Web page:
On September 9, 1933, WSB Radio in Atlanta was upgraded to broadcasting via 50,000 watt transmitter. The first broadcast included Will Rogers and a letter from President Roosevelt.

On September 9, 1939, an audience at the Fox Theater in Riverside, California watched a preview of Gone With the Wind.

The first actual computer bug was identified on September 9, 1947, when Grace Hopper removed a moth from an electrical relay in the Harvard Mark II computer. Hopper received her Ph.D. in Mathematics from Yale in 1934 and attained the rank of Rear Admiral, Lower Half in the United Stated Navy. USS Hopper (DDG-70) was named after her.

On September 9, 1954, Marvin Griffin won the Democratic Primary election over Melvin Thompson.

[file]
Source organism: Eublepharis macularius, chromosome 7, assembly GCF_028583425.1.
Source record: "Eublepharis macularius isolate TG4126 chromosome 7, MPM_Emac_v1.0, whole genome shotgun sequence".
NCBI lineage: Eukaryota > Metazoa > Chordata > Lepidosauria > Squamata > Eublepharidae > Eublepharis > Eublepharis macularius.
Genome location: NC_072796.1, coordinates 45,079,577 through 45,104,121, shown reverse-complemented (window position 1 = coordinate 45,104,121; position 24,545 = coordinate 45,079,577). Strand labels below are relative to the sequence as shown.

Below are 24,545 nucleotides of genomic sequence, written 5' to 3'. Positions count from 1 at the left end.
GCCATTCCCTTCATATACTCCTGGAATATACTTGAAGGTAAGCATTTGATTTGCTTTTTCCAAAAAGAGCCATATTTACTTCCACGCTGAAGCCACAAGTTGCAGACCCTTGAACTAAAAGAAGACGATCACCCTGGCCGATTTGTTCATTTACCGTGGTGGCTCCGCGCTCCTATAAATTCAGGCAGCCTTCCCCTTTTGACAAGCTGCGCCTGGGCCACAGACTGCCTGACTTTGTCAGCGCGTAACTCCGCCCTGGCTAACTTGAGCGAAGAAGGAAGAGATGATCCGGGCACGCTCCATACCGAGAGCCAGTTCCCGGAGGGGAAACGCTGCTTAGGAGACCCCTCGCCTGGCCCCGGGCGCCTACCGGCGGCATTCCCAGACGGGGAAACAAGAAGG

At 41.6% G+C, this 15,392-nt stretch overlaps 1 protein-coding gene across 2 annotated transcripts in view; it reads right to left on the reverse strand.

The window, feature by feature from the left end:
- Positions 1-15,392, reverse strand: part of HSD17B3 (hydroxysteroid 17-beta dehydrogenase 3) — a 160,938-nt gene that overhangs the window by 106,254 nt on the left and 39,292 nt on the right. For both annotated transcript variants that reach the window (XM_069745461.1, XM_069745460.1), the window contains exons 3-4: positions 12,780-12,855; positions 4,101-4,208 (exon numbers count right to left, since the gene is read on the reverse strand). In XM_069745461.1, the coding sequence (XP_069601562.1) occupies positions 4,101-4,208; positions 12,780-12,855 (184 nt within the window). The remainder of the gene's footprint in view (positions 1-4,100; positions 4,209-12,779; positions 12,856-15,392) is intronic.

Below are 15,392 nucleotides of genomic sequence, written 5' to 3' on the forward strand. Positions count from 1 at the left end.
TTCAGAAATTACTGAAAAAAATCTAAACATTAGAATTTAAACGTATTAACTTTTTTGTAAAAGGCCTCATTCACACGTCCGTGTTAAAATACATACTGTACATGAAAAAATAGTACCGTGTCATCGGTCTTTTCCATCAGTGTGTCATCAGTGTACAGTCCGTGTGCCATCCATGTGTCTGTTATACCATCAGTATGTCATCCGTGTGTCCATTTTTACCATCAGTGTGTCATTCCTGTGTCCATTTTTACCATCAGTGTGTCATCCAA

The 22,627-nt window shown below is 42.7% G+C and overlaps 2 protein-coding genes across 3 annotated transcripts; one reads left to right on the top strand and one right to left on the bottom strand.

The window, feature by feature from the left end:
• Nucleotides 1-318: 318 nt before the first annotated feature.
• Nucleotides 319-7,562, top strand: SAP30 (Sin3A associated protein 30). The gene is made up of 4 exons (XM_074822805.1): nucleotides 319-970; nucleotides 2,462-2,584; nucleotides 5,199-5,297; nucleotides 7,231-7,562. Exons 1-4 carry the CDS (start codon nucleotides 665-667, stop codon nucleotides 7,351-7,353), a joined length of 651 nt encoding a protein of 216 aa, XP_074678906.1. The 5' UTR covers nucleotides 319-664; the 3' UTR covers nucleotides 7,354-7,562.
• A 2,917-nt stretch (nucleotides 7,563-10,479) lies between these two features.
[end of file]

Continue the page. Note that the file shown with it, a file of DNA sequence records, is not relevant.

Elvis Presley first appeared on The Ed Sullivan Show on September 9, 1956.

Today, Queen Elizabeth II becomes the longest-serving monarch in British history, surpassing the record set by her great-grandmother Queen Victoria.

Happy 72d birthday to former Congressman John Linder. Linder served in the State House from 1974-1980 and 1982-90. In 1990 he ran unsuccessfully for Congress against incumbent Democrat Ben Jones; in 1992, after redistricting, Linder was elected to Congress from the 7th District and served until his retirement after the 2010 election.

Georgia Politics, Campaigns, and Elections

Candidates for the November 3, 2015 Special Election to fill the House District 122 seat vacated by former State Rep. Ben Harbin and the Special Election to fill the Senate seat formerly held by now-Judge Ronald Ramsey will qualify next week.Continue Reading..